The topic of virtue is worth considering in relation to the anxiety found in The Defense as virtue underlies a major concern of early modern English thought. Stillman renders the virtuous task of poetry in Sidney as a heroic one, reading Sidney as seeking a juxtaposition between his project and the national realities of England. Stillman argues, “Unheroic nations, his logic suggests, do not value heroic arts-the best products of the muse. Sidney’s coterie audience may well have recognized in this complaint a specific political implication: unheroic times forestall English military intervention against Spanish tyranny, and such idleness is both shameful and perilous-.” Stillman reads Sidney’s frustration over England’s “hard welcome” of poetry as a reflection of an active ideological desire for English intervention abroad, and the idea can be taken further to simply say that Sidney’s frustration here, for Stillman, begets an active, specific response. Yet action seems to be of some contention in The Defense, as virtue, the mechanism Sidney identifies as a self-creative one, requires intellectual skill to attain and follow. Indeed, scholar JGA Pocock suggests in The Machiavellian Moment that virtue in early modern England was at once an ambitious tool for self-creation and simultaneously a source of much anxiety due to that self-creative nature (Pocock Chapter X). Thus Sidney’s self-creative model of virtue as understood through poetry is not buttressed by his critique of England and its relative political inaction (anti-heroism, to use Stillman’s language) in the Eighty and Thirty Years Wars; it is instead put into crisis by it. By his very invocation of poetic convention and political inaction in the latter sections of The Defense, Sidney simultaneously advocates for action and brings England’s present inaction and lack of innovation anxiously to front of the text. Sidney calls for change as Stillman rightly points out, but the text is self-conscious of the fact that this change may not occur due to the “profane wits” of the English public. It is a crisis Sidney does not defer in the argumentation of The Defense.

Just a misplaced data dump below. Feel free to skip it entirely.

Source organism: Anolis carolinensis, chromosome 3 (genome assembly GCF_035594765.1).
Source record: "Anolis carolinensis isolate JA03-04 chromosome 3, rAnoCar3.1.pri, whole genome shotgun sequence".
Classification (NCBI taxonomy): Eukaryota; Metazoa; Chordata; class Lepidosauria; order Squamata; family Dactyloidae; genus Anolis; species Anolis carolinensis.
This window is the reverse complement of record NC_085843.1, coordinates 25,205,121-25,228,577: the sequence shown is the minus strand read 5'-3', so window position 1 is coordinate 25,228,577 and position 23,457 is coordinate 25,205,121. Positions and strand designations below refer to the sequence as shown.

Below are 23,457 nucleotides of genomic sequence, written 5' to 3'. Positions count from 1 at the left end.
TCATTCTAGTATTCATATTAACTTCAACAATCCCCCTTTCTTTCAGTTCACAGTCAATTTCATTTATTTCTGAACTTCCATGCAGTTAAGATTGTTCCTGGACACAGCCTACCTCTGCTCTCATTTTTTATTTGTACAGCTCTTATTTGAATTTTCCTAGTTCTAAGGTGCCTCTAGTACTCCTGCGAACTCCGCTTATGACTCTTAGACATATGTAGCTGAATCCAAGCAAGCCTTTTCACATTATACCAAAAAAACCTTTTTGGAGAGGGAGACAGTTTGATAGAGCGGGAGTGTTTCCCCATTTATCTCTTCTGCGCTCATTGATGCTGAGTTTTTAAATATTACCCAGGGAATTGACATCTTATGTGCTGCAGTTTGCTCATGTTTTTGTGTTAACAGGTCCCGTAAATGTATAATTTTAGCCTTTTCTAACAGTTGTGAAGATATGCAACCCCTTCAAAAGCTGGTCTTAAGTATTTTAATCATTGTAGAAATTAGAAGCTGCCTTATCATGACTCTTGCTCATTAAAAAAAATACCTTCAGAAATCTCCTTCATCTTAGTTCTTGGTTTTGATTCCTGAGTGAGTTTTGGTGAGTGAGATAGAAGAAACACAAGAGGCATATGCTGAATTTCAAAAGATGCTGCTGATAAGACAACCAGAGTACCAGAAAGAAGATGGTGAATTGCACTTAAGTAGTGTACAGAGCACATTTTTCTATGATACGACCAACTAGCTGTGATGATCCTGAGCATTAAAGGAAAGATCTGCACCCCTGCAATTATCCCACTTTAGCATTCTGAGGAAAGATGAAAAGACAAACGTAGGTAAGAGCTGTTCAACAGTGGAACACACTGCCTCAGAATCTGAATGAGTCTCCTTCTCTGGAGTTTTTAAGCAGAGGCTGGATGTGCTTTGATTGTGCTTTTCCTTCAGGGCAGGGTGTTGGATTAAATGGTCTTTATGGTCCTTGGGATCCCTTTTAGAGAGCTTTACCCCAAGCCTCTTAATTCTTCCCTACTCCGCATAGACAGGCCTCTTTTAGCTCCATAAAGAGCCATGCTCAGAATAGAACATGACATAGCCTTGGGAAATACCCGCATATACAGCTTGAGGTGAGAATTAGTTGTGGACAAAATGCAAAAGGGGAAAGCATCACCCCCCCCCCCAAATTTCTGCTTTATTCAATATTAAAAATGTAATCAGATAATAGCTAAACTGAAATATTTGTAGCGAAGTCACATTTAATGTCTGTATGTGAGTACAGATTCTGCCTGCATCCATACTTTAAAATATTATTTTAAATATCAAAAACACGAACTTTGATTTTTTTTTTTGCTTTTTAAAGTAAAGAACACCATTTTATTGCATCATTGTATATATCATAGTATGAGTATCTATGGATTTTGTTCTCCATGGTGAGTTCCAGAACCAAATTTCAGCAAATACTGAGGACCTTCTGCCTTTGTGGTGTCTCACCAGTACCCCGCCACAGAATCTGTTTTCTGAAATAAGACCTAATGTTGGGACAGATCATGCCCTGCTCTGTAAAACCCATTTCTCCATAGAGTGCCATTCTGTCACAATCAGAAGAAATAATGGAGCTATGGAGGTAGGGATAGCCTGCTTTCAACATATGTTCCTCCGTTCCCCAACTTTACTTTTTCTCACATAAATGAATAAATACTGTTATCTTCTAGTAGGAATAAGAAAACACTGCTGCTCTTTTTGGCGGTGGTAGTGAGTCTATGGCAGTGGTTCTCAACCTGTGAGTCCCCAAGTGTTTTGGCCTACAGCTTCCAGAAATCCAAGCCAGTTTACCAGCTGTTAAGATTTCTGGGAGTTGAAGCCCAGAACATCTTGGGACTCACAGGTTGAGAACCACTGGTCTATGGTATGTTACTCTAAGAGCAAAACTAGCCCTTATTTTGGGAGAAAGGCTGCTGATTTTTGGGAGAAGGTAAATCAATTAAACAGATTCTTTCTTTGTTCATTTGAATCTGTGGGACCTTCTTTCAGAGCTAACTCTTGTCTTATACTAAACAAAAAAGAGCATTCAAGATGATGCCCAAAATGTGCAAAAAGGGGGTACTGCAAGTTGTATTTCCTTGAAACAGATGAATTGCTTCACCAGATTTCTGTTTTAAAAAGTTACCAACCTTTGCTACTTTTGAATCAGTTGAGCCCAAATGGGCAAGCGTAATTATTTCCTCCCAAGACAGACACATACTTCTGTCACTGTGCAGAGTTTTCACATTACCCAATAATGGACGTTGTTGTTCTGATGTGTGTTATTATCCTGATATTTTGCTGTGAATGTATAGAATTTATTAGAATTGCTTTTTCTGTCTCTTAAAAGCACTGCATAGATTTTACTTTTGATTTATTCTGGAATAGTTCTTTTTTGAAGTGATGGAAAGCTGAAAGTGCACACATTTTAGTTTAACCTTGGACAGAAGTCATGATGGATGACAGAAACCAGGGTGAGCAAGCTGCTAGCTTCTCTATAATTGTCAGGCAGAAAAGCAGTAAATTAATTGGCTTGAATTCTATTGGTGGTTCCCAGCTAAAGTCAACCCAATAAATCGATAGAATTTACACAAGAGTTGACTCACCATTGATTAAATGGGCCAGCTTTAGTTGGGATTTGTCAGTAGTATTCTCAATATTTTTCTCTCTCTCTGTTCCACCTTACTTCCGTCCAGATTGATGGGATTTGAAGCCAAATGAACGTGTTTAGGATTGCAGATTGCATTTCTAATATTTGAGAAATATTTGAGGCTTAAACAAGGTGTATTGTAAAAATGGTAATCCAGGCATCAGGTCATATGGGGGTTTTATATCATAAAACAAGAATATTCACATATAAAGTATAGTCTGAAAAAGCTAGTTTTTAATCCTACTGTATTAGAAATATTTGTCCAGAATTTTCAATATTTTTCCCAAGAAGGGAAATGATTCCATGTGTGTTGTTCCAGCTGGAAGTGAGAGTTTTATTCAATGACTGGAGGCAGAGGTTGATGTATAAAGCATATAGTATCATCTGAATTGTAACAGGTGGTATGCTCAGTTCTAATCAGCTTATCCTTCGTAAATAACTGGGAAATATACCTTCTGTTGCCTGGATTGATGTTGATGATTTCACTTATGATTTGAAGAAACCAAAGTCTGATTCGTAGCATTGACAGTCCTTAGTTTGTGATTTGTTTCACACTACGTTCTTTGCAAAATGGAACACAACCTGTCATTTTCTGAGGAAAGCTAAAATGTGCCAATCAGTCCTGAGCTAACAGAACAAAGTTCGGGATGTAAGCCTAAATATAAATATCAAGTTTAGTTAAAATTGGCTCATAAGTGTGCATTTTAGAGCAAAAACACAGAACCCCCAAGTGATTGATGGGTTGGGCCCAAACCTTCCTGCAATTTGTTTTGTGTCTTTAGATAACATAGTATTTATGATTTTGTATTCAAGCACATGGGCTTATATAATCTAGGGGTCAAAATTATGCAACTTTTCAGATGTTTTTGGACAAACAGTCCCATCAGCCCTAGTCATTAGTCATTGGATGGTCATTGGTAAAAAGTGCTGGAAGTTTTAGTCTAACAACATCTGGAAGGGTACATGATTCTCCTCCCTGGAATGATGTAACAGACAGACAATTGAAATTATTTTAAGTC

The aforementioned edenic reference that is the nexus of Calvinist readings can elucidate the tension I am seeking between these two poles in readings of The Defense. In quick succession, Sidney both outlines his radical ambition for the art of poetry and immediately tempers it with the image of Adam and Sidney’s own, if playful, self-knowledge of the lack of interest the anecdote will evoke in general populations. Writing lines before his reference to Adam, Sidney envisions, “Only the poet, disdaining to be tied to any such subjection, lifted up with the vigor of his own invention, doth grown in effect another nature, in making things either better than nature bringeth forth, or quite anew, forms such as never were in nature-.” This is a radical sentiment that encapsulates the simultaneously ambitious and tempered nature of poetry as described in The Defense. On one hand, Sidney renders poetry as able to surpass the natural world. Based in the limitless imagination of the author, poetry can transcend the material world and effect another nature. Yet the catalyst for this transcension is the poet’s “own invention,” a national faculty Sidney spills much “ink” to critique in the second half of the defense. That same crisis of virtue through delight (elicited by poetry) emerges even in the sections that seem to most clearly desire a politicized vision of poetry as a mechanism of liberation (as Stillman suggests).

Just lines later, this dynamic of tempered idealism continues in Sidney’s provocative characterization of humanity’s “infected will.” Adam serves as the central image, and even in Sidney’s humorous declination from the high and mighty implications of what he writes, he invokes the anxiety of the inability of poets and readers to reach his ambitions for poetry. Sidney reflects, “-of that first accursed fall of Adam, since our erected wit maketh us know what perfection is, and yet our infected will keepeth us from reaching unto it. But these arguments will by few be understood, and by fewer granted.” The wit of the poet is erected, like virtue, yet hampered by a transient, inescapable infection in human will. Yet what surrounds this peculiar interlude colors the section in a less Calvinist light. Before and after, Sidney makes great pains to illustrate the earthly, material, and social value of poetry. Yet he does stop here to consider the anxiety of his rhetorical construction based on self-creation and poetic skill. If these are the two things poesy must be based on to achieve the lofty ambitions he envisions throughout, a deep sense of doubt is cast on the ability of these ideals to be realized. Like England in the wars of religion, may the English reader be paralyzed and incapable in the face of their critically important, literary task?